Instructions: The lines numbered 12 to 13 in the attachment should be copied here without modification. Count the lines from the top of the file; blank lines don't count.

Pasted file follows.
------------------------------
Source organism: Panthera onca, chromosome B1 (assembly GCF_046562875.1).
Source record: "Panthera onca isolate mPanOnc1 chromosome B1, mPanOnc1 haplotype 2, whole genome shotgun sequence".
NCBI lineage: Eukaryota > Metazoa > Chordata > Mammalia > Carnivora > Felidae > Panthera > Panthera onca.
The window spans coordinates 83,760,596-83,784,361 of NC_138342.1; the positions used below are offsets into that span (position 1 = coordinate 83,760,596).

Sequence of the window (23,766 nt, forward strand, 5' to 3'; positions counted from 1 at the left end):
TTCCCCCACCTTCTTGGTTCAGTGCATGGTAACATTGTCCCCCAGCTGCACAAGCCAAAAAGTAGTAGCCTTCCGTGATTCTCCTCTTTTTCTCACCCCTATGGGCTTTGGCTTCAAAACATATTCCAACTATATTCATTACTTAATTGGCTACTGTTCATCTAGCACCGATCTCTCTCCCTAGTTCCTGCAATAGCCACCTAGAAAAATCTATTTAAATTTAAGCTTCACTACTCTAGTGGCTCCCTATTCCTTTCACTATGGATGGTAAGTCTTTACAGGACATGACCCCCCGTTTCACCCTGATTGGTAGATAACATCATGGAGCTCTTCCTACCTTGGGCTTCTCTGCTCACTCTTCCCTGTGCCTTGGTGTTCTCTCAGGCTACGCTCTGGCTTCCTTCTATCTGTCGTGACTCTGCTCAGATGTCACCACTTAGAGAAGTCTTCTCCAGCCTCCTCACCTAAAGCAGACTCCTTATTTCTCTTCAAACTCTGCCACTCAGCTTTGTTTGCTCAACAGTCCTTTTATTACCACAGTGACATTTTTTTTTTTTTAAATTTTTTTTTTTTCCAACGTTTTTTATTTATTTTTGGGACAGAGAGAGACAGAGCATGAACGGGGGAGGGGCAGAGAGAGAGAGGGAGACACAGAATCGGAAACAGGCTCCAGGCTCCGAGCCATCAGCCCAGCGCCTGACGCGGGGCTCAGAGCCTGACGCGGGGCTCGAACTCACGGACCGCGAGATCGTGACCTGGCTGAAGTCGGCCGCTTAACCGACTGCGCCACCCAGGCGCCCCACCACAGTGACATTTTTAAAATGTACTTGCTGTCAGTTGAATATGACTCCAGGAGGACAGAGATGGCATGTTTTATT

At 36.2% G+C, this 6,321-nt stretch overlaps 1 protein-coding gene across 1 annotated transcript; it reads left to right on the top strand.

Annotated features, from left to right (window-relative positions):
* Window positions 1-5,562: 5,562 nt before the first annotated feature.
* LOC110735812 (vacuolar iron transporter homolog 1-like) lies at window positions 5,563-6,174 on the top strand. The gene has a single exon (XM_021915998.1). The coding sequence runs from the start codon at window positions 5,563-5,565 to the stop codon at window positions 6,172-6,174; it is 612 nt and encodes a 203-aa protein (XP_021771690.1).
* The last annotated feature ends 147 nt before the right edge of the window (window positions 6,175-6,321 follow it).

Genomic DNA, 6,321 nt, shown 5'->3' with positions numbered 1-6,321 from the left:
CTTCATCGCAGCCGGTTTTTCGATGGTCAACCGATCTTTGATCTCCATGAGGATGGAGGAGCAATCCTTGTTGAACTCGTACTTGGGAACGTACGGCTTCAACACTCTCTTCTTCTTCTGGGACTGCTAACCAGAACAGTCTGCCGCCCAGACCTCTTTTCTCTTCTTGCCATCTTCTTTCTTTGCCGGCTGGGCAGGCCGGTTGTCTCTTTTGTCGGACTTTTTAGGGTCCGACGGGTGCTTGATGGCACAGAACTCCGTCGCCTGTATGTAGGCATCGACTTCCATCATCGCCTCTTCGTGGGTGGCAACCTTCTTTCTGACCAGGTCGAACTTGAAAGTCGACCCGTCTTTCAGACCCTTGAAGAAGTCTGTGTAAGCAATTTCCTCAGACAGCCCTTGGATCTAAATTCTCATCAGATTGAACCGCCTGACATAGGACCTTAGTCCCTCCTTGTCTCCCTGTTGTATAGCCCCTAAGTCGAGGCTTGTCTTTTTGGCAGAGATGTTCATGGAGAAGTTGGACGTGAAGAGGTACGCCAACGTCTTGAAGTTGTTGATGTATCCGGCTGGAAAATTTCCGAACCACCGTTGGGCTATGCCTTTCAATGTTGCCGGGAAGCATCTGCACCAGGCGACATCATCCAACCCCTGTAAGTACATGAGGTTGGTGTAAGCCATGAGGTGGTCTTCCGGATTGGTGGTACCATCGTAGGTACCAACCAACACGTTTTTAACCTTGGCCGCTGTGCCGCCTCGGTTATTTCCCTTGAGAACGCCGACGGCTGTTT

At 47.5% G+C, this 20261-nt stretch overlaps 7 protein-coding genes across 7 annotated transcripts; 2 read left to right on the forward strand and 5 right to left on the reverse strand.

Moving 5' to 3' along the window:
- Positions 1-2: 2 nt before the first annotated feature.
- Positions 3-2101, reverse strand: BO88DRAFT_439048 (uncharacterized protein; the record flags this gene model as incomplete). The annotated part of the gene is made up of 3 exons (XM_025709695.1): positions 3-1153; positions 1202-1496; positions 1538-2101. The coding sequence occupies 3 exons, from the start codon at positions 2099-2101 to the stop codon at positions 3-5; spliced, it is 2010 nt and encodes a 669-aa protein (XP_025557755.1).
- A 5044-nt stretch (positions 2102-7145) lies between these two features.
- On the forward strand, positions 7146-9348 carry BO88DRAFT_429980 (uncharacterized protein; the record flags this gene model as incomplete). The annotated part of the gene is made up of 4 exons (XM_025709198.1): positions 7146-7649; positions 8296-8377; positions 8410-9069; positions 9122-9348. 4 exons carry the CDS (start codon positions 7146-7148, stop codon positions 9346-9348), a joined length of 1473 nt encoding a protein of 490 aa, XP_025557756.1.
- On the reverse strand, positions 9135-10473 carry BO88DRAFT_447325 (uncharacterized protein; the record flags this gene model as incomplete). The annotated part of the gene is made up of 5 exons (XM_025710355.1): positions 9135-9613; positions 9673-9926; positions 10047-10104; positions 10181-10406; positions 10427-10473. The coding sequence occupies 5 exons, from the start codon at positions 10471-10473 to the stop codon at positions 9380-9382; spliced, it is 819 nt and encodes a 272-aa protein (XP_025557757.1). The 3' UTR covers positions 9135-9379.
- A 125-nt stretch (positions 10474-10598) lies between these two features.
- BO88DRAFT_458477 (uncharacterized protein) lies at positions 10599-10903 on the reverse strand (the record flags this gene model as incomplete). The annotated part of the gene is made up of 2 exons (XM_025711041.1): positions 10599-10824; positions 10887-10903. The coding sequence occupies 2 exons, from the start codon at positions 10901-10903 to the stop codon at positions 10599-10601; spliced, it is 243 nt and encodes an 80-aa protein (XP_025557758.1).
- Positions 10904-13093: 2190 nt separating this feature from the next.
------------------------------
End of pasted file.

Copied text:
Genomic DNA, 6,321 nt, shown 5'->3' with positions numbered 1-6,321 from the left:
CTTCATCGCAGCCGGTTTTTCGATGGTCAACCGATCTTTGATCTCCATGAGGATGGAGGAGCAATCCTTGTTGAACTCGTACTTGGGAACGTACGGCTTCAACACTCTCTTCTTCTTCTGGGACTGCTAACCAGAACAGTCTGCCGCCCAGACCTCTTTTCTCTTCTTGCCATCTTCTTTCTTTGCCGGCTGGGCAGGCCGGTTGTCTCTTTTGTCGGACTTTTTAGGGTCCGACGGGTGCTTGATGGCACAGAACTCCGTCGCCTGTATGTAGGCATCGACTTCCATCATCGCCTCTTCGTGGGTGGCAACCTTCTTTCTGACCAGGTCGAACTTGAAAGTCGACCCGTCTTTCAGACCCTTGAAGAAGTCTGTGTAAGCAATTTCCTCAGACAGCCCTTGGATCTAAATTCTCATCAGATTGAACCGCCTGACATAGGACCTTAGTCCCTCCTTGTCTCCCTGTTGTATAGCCCCTAAGTCGAGGCTTGTCTTTTTGGCAGAGATGTTCATGGAGAAGTTGGACGTGAAGAGGTACGCCAACGTCTTGAAGTTGTTGATGTATCCGGCTGGAAAATTTCCGAACCACCGTTGGGCTATGCCTTTCAATGTTGCCGGGAAGCATCTGCACCAGGCGACATCATCCAACCCCTGTAAGTACATGAGGTTGGTGTAAGCCATGAGGTGGTCTTCCGGATTGGTGGTACCATCGTAGGTACCAACCAACACGTTTTTAACCTTGGCCGCTGTGCCGCCTCGGTTATTTCCCTTGAGAACGCCGACGGCTGTTT